The Things We Don’t Talk About (But Should)

Ostensibly, this blog is all about the things we don’t talk about, or ask about. But there are some things that, in the academic community, people really don’t want to talk about, for many reasons.

The main thing that I found people don’t want to talk about is anything to do with mental illness. It’s rife in the academic community. I don’t think there’s an academic department out there isn’t affected. If you think there is, it’s probably because no one talks about it. Having been a member of four university departments, let me tell you, mental illness is everywhere.

I used to think that talking about it meant admitting failure. That if you told someone you were having issues, they would judge you. They would think you unworthy of being in academia. That if you couldn’t handle the stress, well, best to get out. But that’s not the case. Oh, I’m sure some people still think that, but my point is that admitting there is a problem is not a failure. It does not mean you don’t deserve to be there. It does not mean you can’t be there. Or can’t teach. Or can’t finish your PhD.

Having a mental illness, whatever it is, however mild it is, does affect you. Admit that to yourself first. It’s not in any way a failure. You have not failed to accomplish something. In fact, research suggests it might be more normal than you’d think. Certainly, you are not alone. You may feel like you are, but you aren’t. Please believe that. You just have to find the right people to talk to.

Sometimes that’s other students. Wherever possible, I’d recommend this. They are not going to judge you, and are just as likely to admit they suffer from problems as well. I found a lot of commiseration with other PhD students, in many departments, and that helped me more than anything.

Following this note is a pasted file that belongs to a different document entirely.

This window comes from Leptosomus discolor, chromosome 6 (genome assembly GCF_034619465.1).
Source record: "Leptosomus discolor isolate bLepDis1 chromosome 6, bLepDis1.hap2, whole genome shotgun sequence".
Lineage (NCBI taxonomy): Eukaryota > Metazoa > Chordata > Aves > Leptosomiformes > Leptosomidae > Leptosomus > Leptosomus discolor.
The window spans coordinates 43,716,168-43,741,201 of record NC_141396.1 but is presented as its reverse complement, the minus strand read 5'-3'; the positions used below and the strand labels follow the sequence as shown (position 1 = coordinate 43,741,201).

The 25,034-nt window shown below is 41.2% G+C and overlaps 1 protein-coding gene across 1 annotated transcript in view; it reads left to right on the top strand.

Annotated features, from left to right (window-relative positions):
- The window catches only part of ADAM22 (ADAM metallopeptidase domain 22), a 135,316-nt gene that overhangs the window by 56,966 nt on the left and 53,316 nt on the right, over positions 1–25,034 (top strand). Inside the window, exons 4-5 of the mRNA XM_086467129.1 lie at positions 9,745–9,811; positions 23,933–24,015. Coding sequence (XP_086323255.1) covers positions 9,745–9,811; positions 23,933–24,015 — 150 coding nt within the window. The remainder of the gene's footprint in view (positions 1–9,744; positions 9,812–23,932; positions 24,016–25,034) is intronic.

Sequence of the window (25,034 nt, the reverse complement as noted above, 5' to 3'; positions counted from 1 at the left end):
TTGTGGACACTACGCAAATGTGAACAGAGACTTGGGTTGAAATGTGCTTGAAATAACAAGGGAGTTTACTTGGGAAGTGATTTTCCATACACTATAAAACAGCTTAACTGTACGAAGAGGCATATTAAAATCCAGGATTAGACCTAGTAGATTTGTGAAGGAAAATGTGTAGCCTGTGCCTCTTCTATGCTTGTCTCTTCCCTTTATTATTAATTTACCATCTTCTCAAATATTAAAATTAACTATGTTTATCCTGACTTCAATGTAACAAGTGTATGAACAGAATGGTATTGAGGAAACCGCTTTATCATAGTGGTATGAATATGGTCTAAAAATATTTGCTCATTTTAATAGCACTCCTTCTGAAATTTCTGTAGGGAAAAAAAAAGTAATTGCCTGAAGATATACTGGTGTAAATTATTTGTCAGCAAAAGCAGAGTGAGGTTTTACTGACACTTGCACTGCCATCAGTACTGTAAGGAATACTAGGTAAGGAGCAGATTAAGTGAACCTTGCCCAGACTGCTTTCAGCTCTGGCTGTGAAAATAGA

The person you are absolutely not going to want to tell is your supervisor. Because you are scared of what will happen. I can’t tell you whether you should tell your advisors or not. I told mine. I’m glad I did. They were supportive and helpful and worked with me. But not all supervisors are like that. If you feel you will get support, then talk about it with your supervisor. If you feel you will not, or you’ll just be brushed off, it’s probably better not to.

Most universities, I think, have some sort of counselling services. It’s entirely a personal choice if you make use of them. I won’t tell someone they should anymore than I’d tell someone they shouldn’t. You have to want to. And sometimes it may not be helpful to you. Sometimes it may. Think about it carefully, though, and keep as open a mind as you can.

But above all, talk to yourself. Tell yourself it’s alright. You have not failed. Mental illness is hard and painful and life-altering, in many ways, but it is in no way a reflection that you are not able to do your job, or your research. It in no way says you don’t deserve to be here.

I managed to complete a PhD while suffering from anxiety and OCD. There were days I didn’t think I would, but there were days I was determined not to let the anxiety win. And in the end, those days won out. And that’s all that matters to me.


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